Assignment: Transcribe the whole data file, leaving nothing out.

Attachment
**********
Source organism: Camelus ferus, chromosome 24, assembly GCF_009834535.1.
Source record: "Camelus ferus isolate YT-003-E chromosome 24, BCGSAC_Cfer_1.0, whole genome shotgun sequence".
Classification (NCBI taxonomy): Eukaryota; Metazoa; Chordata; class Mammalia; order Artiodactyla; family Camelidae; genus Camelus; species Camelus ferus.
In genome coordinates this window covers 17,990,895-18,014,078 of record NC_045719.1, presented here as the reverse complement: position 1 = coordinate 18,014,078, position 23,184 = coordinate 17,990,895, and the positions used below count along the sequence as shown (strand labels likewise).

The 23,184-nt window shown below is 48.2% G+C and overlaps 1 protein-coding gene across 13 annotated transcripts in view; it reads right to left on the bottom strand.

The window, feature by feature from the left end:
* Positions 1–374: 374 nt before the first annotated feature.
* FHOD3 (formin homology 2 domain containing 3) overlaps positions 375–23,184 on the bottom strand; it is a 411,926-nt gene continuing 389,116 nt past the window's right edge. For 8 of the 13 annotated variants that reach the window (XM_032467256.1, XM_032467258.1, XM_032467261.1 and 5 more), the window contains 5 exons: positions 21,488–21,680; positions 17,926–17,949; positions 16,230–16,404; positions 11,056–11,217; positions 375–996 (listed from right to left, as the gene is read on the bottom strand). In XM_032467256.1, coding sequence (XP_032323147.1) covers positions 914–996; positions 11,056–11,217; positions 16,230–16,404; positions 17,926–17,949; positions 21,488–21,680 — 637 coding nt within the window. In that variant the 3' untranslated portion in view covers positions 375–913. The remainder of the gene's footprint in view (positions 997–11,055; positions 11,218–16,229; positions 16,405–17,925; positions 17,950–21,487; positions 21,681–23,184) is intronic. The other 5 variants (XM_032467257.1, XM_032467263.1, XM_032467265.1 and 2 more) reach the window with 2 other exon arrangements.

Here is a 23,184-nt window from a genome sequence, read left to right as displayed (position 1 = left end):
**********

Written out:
Source organism: Camelus ferus, chromosome 24, assembly GCF_009834535.1.
Source record: "Camelus ferus isolate YT-003-E chromosome 24, BCGSAC_Cfer_1.0, whole genome shotgun sequence".
Classification (NCBI taxonomy): Eukaryota; Metazoa; Chordata; class Mammalia; order Artiodactyla; family Camelidae; genus Camelus; species Camelus ferus.
In genome coordinates this window covers 17,990,895-18,014,078 of record NC_045719.1, presented here as the reverse complement: position 1 = coordinate 18,014,078, position 23,184 = coordinate 17,990,895, and the positions used below count along the sequence as shown (strand labels likewise).

The 23,184-nt window shown below is 48.2% G+C and overlaps 1 protein-coding gene across 13 annotated transcripts in view; it reads right to left on the bottom strand.

The window, feature by feature from the left end:
* Positions 1–374: 374 nt before the first annotated feature.
* FHOD3 (formin homology 2 domain containing 3) overlaps positions 375–23,184 on the bottom strand; it is a 411,926-nt gene continuing 389,116 nt past the window's right edge. For 8 of the 13 annotated variants that reach the window (XM_032467256.1, XM_032467258.1, XM_032467261.1 and 5 more), the window contains 5 exons: positions 21,488–21,680; positions 17,926–17,949; positions 16,230–16,404; positions 11,056–11,217; positions 375–996 (listed from right to left, as the gene is read on the bottom strand). In XM_032467256.1, coding sequence (XP_032323147.1) covers positions 914–996; positions 11,056–11,217; positions 16,230–16,404; positions 17,926–17,949; positions 21,488–21,680 — 637 coding nt within the window. In that variant the 3' untranslated portion in view covers positions 375–913. The remainder of the gene's footprint in view (positions 997–11,055; positions 11,218–16,229; positions 16,405–17,925; positions 17,950–21,487; positions 21,681–23,184) is intronic. The other 5 variants (XM_032467257.1, XM_032467263.1, XM_032467265.1 and 2 more) reach the window with 2 other exon arrangements.

Here is a 23,184-nt window from a genome sequence, read left to right as displayed (position 1 = left end):